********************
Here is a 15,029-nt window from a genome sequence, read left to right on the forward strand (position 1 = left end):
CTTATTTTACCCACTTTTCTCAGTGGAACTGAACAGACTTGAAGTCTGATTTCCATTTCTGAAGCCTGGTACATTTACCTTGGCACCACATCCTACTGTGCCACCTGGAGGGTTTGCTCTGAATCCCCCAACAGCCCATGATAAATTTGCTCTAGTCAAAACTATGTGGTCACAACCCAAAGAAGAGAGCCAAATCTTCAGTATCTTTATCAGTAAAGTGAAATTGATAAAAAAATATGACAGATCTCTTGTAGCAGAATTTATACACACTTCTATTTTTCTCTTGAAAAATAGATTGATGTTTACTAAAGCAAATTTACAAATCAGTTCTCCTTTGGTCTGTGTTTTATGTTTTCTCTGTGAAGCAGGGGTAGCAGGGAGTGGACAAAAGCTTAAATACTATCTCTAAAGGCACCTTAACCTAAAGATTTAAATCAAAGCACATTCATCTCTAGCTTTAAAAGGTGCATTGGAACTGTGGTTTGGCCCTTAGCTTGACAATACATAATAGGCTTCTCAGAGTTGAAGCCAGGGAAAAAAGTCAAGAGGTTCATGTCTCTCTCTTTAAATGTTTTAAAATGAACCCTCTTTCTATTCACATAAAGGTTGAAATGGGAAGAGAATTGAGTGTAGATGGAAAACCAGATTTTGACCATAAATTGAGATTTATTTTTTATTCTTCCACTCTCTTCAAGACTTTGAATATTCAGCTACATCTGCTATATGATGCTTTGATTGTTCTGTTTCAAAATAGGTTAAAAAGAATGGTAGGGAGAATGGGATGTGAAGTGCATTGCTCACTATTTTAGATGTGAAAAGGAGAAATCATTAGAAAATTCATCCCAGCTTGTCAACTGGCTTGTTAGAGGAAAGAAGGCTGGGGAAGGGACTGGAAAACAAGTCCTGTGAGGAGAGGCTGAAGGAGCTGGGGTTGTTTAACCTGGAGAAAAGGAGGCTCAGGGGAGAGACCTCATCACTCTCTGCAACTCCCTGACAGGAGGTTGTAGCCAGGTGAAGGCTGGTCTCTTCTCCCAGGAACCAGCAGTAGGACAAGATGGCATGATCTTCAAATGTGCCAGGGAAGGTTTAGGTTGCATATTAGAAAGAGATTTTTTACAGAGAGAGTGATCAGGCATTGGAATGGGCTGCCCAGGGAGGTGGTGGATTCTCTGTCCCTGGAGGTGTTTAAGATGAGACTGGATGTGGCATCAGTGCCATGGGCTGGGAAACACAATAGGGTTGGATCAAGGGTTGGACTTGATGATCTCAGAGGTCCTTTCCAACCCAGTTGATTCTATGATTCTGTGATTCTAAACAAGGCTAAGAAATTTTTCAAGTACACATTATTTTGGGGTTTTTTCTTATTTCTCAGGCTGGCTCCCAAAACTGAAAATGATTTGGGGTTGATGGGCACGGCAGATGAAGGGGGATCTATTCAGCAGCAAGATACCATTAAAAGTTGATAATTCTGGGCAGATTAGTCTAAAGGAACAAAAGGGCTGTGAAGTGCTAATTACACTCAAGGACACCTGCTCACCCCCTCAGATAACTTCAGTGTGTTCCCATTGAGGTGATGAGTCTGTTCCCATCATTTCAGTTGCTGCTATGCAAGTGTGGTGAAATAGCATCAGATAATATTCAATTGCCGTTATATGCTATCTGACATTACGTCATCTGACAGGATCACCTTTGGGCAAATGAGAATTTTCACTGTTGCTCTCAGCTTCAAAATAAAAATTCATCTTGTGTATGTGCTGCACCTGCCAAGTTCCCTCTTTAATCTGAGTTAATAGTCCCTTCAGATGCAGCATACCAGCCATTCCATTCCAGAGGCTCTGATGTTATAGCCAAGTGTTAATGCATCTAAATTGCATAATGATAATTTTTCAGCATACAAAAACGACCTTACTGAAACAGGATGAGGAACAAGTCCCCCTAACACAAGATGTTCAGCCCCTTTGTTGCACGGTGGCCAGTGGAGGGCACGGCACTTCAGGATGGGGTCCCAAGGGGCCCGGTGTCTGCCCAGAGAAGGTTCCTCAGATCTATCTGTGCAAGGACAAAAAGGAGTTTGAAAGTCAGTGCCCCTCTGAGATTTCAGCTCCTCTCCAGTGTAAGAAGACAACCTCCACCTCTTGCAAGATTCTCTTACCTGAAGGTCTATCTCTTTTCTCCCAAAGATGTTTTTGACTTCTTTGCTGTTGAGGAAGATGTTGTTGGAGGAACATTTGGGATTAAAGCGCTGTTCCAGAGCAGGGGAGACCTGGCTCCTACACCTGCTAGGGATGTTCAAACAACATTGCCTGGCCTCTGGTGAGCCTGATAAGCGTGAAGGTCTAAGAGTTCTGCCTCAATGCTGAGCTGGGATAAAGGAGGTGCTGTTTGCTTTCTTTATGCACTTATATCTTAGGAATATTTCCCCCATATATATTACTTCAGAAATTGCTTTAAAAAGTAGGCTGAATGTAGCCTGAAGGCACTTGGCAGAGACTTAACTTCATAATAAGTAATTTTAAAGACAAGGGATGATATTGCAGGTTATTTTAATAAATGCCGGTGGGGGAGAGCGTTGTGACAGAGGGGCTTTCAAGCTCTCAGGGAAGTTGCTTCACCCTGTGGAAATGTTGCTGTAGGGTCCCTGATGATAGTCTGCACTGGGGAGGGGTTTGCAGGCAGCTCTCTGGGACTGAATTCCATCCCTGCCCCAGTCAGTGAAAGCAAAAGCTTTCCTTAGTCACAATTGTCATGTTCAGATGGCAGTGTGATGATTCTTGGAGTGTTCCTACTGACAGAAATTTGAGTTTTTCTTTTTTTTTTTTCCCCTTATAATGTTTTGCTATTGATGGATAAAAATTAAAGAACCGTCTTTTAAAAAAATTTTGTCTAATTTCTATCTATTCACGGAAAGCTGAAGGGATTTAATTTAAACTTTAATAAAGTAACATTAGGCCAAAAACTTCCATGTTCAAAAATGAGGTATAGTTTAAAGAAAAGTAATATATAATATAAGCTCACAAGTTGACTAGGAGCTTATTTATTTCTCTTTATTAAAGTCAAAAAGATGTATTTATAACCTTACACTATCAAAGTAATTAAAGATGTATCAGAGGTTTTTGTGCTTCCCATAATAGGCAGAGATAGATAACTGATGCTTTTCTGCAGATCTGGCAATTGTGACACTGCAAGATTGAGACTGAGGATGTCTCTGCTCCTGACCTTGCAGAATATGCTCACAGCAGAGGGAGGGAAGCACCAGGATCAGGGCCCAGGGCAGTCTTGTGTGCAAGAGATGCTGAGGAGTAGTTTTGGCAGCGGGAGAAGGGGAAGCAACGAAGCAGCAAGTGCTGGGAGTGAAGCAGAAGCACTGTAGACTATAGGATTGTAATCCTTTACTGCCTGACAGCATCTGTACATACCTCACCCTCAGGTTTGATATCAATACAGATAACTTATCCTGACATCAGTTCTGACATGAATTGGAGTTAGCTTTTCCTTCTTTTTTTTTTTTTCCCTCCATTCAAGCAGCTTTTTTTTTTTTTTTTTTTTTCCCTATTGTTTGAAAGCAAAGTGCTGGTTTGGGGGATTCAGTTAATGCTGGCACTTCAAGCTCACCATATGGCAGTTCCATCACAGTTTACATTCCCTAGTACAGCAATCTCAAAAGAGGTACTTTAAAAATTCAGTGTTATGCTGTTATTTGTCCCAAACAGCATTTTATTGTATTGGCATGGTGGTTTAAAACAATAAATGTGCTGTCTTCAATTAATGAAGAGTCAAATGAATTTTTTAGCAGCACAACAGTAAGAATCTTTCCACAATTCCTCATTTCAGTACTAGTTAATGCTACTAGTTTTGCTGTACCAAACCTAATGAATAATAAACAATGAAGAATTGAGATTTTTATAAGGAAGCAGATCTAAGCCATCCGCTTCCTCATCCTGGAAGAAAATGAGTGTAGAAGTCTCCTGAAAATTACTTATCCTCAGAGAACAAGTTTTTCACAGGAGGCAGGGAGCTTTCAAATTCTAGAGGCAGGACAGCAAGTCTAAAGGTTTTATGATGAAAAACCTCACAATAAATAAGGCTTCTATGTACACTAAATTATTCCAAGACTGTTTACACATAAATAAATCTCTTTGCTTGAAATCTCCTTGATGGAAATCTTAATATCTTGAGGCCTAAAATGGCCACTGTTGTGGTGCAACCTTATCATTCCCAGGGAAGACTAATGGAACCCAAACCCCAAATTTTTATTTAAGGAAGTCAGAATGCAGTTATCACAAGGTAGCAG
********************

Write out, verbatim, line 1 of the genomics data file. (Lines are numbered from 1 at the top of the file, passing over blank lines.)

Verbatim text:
Here is a 15,029-nt window from a genome sequence, read left to right on the forward strand (position 1 = left end):